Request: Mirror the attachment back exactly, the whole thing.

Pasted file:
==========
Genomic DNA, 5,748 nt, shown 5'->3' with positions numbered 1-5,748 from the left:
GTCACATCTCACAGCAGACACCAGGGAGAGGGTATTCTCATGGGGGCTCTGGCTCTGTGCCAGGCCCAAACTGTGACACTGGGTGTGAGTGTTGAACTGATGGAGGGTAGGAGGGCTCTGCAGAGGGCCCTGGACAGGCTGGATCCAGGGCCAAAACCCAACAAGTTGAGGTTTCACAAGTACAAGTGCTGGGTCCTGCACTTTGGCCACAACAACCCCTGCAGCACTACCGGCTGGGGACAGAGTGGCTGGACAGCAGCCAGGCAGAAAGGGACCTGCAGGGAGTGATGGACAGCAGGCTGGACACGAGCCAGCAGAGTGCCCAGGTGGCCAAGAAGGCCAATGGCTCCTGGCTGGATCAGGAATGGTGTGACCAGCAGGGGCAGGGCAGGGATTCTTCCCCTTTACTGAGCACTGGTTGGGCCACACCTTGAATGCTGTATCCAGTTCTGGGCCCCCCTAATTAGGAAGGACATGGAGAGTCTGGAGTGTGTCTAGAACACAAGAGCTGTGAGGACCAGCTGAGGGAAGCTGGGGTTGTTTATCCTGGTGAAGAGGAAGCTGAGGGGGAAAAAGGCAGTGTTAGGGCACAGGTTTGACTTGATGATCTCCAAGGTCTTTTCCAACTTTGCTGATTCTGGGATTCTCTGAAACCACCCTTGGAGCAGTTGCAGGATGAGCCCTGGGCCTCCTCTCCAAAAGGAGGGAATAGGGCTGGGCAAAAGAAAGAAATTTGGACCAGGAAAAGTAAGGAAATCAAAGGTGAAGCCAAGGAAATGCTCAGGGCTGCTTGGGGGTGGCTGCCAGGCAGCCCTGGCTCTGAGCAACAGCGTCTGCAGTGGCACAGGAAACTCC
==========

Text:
Genomic DNA, 5,748 nt, shown 5'->3' with positions numbered 1-5,748 from the left:
GTCACATCTCACAGCAGACACCAGGGAGAGGGTATTCTCATGGGGGCTCTGGCTCTGTGCCAGGCCCAAACTGTGACACTGGGTGTGAGTGTTGAACTGATGGAGGGTAGGAGGGCTCTGCAGAGGGCCCTGGACAGGCTGGATCCAGGGCCAAAACCCAACAAGTTGAGGTTTCACAAGTACAAGTGCTGGGTCCTGCACTTTGGCCACAACAACCCCTGCAGCACTACCGGCTGGGGACAGAGTGGCTGGACAGCAGCCAGGCAGAAAGGGACCTGCAGGGAGTGATGGACAGCAGGCTGGACACGAGCCAGCAGAGTGCCCAGGTGGCCAAGAAGGCCAATGGCTCCTGGCTGGATCAGGAATGGTGTGACCAGCAGGGGCAGGGCAGGGATTCTTCCCCTTTACTGAGCACTGGTTGGGCCACACCTTGAATGCTGTATCCAGTTCTGGGCCCCCCTAATTAGGAAGGACATGGAGAGTCTGGAGTGTGTCTAGAACACAAGAGCTGTGAGGACCAGCTGAGGGAAGCTGGGGTTGTTTATCCTGGTGAAGAGGAAGCTGAGGGGGAAAAAGGCAGTGTTAGGGCACAGGTTTGACTTGATGATCTCCAAGGTCTTTTCCAACTTTGCTGATTCTGGGATTCTCTGAAACCACCCTTGGAGCAGTTGCAGGATGAGCCCTGGGCCTCCTCTCCAAAAGGAGGGAATAGGGCTGGGCAAAAGAAAGAAATTTGGACCAGGAAAAGTAAGGAAATCAAAGGTGAAGCCAAGGAAATGCTCAGGGCTGCTTGGGGGTGGCTGCCAGGCAGCCCTGGCTCTGAGCAACAGCGTCTGCAGTGGCACAGGAAACTCC